There are several factors that can through it off ....

First, hormones, an being female, hormones especially can cause blood sugars to be erratic. Both internally produced and externally delivered hormones can change blood sugar.

Stress -- which causes hormone and adrenal production (isn't that a hormone), can also change blood sugar.

The make up of food -- high fat foods tend to slow absortion down, cause the insulin curve to be faster than the food curve -- though that can be fixed with an extended bolus. The pump has an extended bolus feature that lets the delivery of insulin be divided by a time period. Works great for pizza and mexican food.

Pure sugar has the opposite effect. I still get a short sugar buzz off of things like Lifesavers or Gummi Bears. In that case the food gives off sugar faster than the insulin works.

Just being off on the calculation. Let's say I go to Wendy's. Well, if the person serving the fries gives me 3 fries less than what has been measured and recorded in the FDA database, or 3 fries more, I'm going to be off on my carb to insulin ratio.

And sometimes the database is wrong, or the food doesn't have the same ingredients.

Yeah, it isn't fun, but better than the alternatives.


Pumping isn't a no brainer ...

... but it's still better than the alternatives.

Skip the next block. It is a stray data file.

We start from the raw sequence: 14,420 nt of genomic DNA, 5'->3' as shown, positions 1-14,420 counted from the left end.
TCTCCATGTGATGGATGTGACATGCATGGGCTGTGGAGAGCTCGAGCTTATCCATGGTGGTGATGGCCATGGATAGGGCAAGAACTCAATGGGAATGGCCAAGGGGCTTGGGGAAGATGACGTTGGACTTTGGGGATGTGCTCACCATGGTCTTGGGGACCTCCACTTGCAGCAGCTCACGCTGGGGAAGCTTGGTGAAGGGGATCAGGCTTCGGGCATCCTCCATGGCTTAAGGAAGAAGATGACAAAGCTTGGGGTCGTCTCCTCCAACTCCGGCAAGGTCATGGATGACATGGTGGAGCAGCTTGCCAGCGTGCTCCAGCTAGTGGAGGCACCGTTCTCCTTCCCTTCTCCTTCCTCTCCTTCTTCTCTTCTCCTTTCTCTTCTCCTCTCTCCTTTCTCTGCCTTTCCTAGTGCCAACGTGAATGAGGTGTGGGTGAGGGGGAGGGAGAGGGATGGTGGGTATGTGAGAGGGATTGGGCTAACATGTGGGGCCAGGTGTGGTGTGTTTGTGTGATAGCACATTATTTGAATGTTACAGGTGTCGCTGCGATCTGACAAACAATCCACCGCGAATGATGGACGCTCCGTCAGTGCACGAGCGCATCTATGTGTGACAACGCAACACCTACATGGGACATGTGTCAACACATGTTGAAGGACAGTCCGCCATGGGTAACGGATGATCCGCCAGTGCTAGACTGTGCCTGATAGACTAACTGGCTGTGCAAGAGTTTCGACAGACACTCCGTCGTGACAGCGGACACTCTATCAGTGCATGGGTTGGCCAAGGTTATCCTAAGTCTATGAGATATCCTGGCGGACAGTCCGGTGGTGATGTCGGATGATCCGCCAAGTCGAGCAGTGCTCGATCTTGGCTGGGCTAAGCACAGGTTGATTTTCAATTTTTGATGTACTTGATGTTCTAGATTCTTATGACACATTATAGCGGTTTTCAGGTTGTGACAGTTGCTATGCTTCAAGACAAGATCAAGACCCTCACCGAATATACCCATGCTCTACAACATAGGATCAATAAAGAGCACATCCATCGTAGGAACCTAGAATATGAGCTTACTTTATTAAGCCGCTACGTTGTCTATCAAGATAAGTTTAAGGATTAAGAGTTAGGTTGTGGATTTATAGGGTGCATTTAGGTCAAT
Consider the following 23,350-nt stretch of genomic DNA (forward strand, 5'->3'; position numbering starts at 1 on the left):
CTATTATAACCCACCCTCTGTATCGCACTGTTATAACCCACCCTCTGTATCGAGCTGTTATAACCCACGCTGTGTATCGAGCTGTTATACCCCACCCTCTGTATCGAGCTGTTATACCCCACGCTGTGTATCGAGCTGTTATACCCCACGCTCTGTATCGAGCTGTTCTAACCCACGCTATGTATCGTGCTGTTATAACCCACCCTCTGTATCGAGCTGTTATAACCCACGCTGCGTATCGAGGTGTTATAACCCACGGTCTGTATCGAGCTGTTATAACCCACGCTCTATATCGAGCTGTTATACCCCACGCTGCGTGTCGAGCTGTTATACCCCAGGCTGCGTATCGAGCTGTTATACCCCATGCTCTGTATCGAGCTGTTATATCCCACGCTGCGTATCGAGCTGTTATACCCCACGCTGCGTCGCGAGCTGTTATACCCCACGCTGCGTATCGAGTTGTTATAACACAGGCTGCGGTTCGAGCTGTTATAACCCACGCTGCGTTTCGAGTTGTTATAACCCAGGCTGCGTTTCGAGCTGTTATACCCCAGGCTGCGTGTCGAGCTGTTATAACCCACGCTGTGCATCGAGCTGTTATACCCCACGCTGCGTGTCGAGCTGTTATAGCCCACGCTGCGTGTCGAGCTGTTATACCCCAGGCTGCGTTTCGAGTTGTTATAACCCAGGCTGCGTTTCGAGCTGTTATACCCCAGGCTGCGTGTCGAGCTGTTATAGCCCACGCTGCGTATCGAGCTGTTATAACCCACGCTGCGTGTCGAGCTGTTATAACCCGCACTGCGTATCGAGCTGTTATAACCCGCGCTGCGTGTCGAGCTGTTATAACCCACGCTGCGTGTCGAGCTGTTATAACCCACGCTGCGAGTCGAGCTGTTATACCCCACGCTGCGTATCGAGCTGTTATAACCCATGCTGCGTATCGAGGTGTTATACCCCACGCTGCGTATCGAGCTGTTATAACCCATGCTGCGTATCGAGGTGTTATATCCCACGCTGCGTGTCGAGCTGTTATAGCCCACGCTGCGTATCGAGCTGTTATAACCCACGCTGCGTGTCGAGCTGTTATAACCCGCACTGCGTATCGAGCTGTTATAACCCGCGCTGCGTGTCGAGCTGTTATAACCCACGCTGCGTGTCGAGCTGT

Last night I started going to bed, did my nightly blood sugar test and was 234. Yeah, I'd had a headache and didn't feel well, but I ttributed it to the week from hell and being in two different school buildings. I am really allergic to dust and different buildings really get to me.

So site change time. Had to check periodically through the nice, but it was dropping nicely and was at 105 when I woke up.

I love my pump.

It took a LOT longer for my blood sugar to go down when I had a shot failure. However, those were usually from eating the wrong thing, not taking a shot, or just some weird system stuff.

And of course, medication didn't budge the blood sugar at all.

So yep, I still love my pump.


Yep, the new insurance is working!

They have a nice website where you can track what is going on. The podraist has been paid, Animas has been paid -- I do own them some money but haven't gotten a bill yet and no problems.

Even the pharmacy isn't too bad, but I haven't had them process an allergy script yet.

One of my coworkers had problems as it has to be precertified with additional paperwork.


Type 2's on Insulin

Just read an article in Diabetes Forecast about Type 2's being resistant to going on insulin.

Well, DON'T BE!

The most frustrating time in my life was the few months I was on diabetes medication. I swear to GOD, that the blood sugar was run by a random number generator ... nothing I did seemed to affect my blood sugar, it just was what it wanted to be.

Insulin is a pain, and the pump makes it more complicated, BUT I feel better. Plus, I'm in control, not some silly little pill.